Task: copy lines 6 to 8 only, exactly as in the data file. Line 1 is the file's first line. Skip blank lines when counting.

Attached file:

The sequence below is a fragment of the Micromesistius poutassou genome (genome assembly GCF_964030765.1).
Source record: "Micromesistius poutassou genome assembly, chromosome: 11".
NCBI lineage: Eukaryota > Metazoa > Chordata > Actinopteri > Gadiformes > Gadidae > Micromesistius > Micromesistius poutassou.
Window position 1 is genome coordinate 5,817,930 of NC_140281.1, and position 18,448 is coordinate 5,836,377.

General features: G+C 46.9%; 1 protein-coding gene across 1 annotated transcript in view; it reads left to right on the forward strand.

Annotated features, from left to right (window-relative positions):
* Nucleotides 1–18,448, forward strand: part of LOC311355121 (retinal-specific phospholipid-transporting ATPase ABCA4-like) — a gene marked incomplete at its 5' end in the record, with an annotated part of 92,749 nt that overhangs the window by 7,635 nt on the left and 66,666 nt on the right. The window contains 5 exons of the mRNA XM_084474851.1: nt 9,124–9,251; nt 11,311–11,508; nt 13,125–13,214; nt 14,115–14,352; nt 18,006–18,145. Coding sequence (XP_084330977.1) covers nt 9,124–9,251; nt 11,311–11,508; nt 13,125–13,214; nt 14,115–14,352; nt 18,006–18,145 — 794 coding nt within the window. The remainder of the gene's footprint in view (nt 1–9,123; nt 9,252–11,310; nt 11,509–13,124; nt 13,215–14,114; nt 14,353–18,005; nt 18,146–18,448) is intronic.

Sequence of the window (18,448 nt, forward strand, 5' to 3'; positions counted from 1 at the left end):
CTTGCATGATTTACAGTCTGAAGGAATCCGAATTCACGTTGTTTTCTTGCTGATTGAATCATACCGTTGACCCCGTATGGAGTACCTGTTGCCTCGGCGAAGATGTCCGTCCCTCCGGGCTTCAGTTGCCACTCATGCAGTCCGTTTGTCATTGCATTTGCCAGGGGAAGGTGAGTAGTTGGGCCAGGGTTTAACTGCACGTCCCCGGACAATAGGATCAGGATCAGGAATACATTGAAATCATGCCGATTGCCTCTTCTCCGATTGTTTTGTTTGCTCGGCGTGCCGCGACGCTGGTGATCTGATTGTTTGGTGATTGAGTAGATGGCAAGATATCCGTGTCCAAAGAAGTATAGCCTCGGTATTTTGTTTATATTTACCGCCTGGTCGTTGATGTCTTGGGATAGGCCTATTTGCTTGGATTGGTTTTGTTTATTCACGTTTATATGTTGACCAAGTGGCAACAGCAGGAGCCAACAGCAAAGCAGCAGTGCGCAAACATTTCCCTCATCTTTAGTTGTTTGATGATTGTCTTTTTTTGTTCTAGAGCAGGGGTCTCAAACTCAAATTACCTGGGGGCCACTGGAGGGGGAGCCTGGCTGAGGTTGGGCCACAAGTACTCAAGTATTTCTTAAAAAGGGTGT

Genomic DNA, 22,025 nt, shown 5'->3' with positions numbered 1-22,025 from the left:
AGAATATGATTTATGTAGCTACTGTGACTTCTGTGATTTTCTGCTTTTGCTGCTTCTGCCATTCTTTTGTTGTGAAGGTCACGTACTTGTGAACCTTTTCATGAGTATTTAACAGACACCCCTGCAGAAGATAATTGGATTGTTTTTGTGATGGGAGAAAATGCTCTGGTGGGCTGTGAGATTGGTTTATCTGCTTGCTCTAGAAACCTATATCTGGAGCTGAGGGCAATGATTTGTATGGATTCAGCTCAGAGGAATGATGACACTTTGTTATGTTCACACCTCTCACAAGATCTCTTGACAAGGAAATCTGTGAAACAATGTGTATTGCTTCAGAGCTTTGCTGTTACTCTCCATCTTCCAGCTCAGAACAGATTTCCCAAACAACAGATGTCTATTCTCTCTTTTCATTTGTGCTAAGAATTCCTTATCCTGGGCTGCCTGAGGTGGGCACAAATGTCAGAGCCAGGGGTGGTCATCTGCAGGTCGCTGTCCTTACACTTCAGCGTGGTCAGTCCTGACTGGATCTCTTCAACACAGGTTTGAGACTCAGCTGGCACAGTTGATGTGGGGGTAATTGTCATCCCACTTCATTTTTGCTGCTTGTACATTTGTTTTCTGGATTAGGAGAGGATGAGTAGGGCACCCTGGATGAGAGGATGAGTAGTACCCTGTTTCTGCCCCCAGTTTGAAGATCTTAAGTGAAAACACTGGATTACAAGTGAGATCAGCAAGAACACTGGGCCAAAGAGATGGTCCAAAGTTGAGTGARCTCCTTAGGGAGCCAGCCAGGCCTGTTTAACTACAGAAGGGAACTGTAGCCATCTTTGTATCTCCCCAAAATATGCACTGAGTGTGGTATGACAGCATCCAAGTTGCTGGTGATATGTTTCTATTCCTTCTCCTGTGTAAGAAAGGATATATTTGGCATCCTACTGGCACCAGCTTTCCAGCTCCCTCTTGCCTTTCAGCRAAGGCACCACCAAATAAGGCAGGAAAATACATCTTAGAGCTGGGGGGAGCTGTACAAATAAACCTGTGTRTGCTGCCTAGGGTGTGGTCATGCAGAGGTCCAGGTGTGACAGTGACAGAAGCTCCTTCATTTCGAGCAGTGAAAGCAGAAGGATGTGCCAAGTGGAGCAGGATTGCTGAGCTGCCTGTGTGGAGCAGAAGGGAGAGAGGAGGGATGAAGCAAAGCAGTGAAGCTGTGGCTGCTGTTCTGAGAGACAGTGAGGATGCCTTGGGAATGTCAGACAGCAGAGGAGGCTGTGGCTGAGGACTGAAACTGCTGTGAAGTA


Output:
Annotated features, from left to right (window-relative positions):
* Nucleotides 1–18,448, forward strand: part of LOC311355121 (retinal-specific phospholipid-transporting ATPase ABCA4-like) — a gene marked incomplete at its 5' end in the record, with an annotated part of 92,749 nt that overhangs the window by 7,635 nt on the left and 66,666 nt on the right. The window contains 5 exons of the mRNA XM_084474851.1: nt 9,124–9,251; nt 11,311–11,508; nt 13,125–13,214; nt 14,115–14,352; nt 18,006–18,145. Coding sequence (XP_084330977.1) covers nt 9,124–9,251; nt 11,311–11,508; nt 13,125–13,214; nt 14,115–14,352; nt 18,006–18,145 — 794 coding nt within the window. The remainder of the gene's footprint in view (nt 1–9,123; nt 9,252–11,310; nt 11,509–13,124; nt 13,215–14,114; nt 14,353–18,005; nt 18,146–18,448) is intronic.

Sequence of the window (18,448 nt, forward strand, 5' to 3'; positions counted from 1 at the left end):